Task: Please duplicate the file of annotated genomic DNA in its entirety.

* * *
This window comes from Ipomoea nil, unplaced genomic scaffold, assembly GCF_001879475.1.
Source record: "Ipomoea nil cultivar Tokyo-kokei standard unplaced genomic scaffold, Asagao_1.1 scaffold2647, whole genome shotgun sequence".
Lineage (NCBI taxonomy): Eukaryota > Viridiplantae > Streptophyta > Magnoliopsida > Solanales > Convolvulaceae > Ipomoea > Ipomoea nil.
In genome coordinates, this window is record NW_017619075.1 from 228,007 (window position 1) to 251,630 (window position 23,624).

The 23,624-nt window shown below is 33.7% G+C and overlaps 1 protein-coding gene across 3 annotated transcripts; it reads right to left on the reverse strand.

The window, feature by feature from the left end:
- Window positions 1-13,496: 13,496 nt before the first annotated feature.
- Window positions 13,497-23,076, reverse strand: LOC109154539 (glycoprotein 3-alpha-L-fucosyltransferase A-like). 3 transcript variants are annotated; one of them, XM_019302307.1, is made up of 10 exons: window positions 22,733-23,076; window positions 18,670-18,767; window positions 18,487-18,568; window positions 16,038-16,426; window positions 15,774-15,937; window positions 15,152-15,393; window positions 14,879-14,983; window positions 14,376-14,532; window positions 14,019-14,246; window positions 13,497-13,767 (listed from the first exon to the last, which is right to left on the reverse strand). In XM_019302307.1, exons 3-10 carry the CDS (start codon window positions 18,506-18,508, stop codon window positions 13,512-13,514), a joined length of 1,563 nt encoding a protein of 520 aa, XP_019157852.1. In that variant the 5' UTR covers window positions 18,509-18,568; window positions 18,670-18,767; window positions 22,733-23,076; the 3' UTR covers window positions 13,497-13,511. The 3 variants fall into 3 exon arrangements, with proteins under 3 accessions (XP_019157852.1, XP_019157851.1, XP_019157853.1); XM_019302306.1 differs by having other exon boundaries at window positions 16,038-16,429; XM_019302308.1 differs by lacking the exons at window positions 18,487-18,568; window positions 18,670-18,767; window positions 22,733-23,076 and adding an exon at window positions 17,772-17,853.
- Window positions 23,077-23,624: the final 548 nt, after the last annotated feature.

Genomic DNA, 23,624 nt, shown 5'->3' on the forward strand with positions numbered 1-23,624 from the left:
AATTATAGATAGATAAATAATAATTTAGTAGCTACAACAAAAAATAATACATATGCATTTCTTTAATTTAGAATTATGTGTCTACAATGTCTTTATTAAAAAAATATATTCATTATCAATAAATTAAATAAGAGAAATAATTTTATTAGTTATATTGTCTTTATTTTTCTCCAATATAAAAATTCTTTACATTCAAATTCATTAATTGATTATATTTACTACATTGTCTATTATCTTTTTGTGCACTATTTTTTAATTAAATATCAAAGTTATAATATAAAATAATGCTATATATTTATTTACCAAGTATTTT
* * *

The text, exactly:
This window comes from Ipomoea nil, unplaced genomic scaffold, assembly GCF_001879475.1.
Source record: "Ipomoea nil cultivar Tokyo-kokei standard unplaced genomic scaffold, Asagao_1.1 scaffold2647, whole genome shotgun sequence".
Lineage (NCBI taxonomy): Eukaryota > Viridiplantae > Streptophyta > Magnoliopsida > Solanales > Convolvulaceae > Ipomoea > Ipomoea nil.
In genome coordinates, this window is record NW_017619075.1 from 228,007 (window position 1) to 251,630 (window position 23,624).

The 23,624-nt window shown below is 33.7% G+C and overlaps 1 protein-coding gene across 3 annotated transcripts; it reads right to left on the reverse strand.

The window, feature by feature from the left end:
- Window positions 1-13,496: 13,496 nt before the first annotated feature.
- Window positions 13,497-23,076, reverse strand: LOC109154539 (glycoprotein 3-alpha-L-fucosyltransferase A-like). 3 transcript variants are annotated; one of them, XM_019302307.1, is made up of 10 exons: window positions 22,733-23,076; window positions 18,670-18,767; window positions 18,487-18,568; window positions 16,038-16,426; window positions 15,774-15,937; window positions 15,152-15,393; window positions 14,879-14,983; window positions 14,376-14,532; window positions 14,019-14,246; window positions 13,497-13,767 (listed from the first exon to the last, which is right to left on the reverse strand). In XM_019302307.1, exons 3-10 carry the CDS (start codon window positions 18,506-18,508, stop codon window positions 13,512-13,514), a joined length of 1,563 nt encoding a protein of 520 aa, XP_019157852.1. In that variant the 5' UTR covers window positions 18,509-18,568; window positions 18,670-18,767; window positions 22,733-23,076; the 3' UTR covers window positions 13,497-13,511. The 3 variants fall into 3 exon arrangements, with proteins under 3 accessions (XP_019157852.1, XP_019157851.1, XP_019157853.1); XM_019302306.1 differs by having other exon boundaries at window positions 16,038-16,429; XM_019302308.1 differs by lacking the exons at window positions 18,487-18,568; window positions 18,670-18,767; window positions 22,733-23,076 and adding an exon at window positions 17,772-17,853.
- Window positions 23,077-23,624: the final 548 nt, after the last annotated feature.

Genomic DNA, 23,624 nt, shown 5'->3' on the forward strand with positions numbered 1-23,624 from the left:
AATTATAGATAGATAAATAATAATTTAGTAGCTACAACAAAAAATAATACATATGCATTTCTTTAATTTAGAATTATGTGTCTACAATGTCTTTATTAAAAAAATATATTCATTATCAATAAATTAAATAAGAGAAATAATTTTATTAGTTATATTGTCTTTATTTTTCTCCAATATAAAAATTCTTTACATTCAAATTCATTAATTGATTATATTTACTACATTGTCTATTATCTTTTTGTGCACTATTTTTTAATTAAATATCAAAGTTATAATATAAAATAATGCTATATATTTATTTACCAAGTATTTT